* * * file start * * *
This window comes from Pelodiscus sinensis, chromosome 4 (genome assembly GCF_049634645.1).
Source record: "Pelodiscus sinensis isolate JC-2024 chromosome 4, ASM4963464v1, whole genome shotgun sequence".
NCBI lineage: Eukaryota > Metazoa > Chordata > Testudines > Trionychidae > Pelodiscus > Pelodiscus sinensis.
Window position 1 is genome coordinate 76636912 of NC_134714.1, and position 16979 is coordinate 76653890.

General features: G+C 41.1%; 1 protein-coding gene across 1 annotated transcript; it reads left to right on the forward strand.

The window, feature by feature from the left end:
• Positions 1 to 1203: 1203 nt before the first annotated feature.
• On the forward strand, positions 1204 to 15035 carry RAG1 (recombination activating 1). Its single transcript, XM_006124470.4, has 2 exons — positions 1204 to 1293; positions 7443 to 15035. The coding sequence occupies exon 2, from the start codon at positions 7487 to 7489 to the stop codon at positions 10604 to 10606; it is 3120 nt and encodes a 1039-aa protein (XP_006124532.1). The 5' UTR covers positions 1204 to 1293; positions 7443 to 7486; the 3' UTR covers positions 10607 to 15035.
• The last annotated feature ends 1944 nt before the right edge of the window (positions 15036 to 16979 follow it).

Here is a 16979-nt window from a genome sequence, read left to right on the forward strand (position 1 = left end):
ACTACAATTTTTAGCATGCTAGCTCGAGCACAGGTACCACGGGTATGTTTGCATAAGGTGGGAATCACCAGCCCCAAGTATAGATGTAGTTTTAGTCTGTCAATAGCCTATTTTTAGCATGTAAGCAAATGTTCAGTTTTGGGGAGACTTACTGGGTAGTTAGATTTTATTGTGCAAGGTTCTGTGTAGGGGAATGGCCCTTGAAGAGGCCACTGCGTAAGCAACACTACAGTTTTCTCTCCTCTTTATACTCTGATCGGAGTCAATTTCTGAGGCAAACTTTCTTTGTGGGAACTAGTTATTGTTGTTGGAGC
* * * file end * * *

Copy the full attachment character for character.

This window comes from Pelodiscus sinensis, chromosome 4 (genome assembly GCF_049634645.1).
Source record: "Pelodiscus sinensis isolate JC-2024 chromosome 4, ASM4963464v1, whole genome shotgun sequence".
NCBI lineage: Eukaryota > Metazoa > Chordata > Testudines > Trionychidae > Pelodiscus > Pelodiscus sinensis.
Window position 1 is genome coordinate 76636912 of NC_134714.1, and position 16979 is coordinate 76653890.

General features: G+C 41.1%; 1 protein-coding gene across 1 annotated transcript; it reads left to right on the forward strand.

The window, feature by feature from the left end:
• Positions 1 to 1203: 1203 nt before the first annotated feature.
• On the forward strand, positions 1204 to 15035 carry RAG1 (recombination activating 1). Its single transcript, XM_006124470.4, has 2 exons — positions 1204 to 1293; positions 7443 to 15035. The coding sequence occupies exon 2, from the start codon at positions 7487 to 7489 to the stop codon at positions 10604 to 10606; it is 3120 nt and encodes a 1039-aa protein (XP_006124532.1). The 5' UTR covers positions 1204 to 1293; positions 7443 to 7486; the 3' UTR covers positions 10607 to 15035.
• The last annotated feature ends 1944 nt before the right edge of the window (positions 15036 to 16979 follow it).

Here is a 16979-nt window from a genome sequence, read left to right on the forward strand (position 1 = left end):
ACTACAATTTTTAGCATGCTAGCTCGAGCACAGGTACCACGGGTATGTTTGCATAAGGTGGGAATCACCAGCCCCAAGTATAGATGTAGTTTTAGTCTGTCAATAGCCTATTTTTAGCATGTAAGCAAATGTTCAGTTTTGGGGAGACTTACTGGGTAGTTAGATTTTATTGTGCAAGGTTCTGTGTAGGGGAATGGCCCTTGAAGAGGCCACTGCGTAAGCAACACTACAGTTTTCTCTCCTCTTTATACTCTGATCGGAGTCAATTTCTGAGGCAAACTTTCTTTGTGGGAACTAGTTATTGTTGTTGGAGC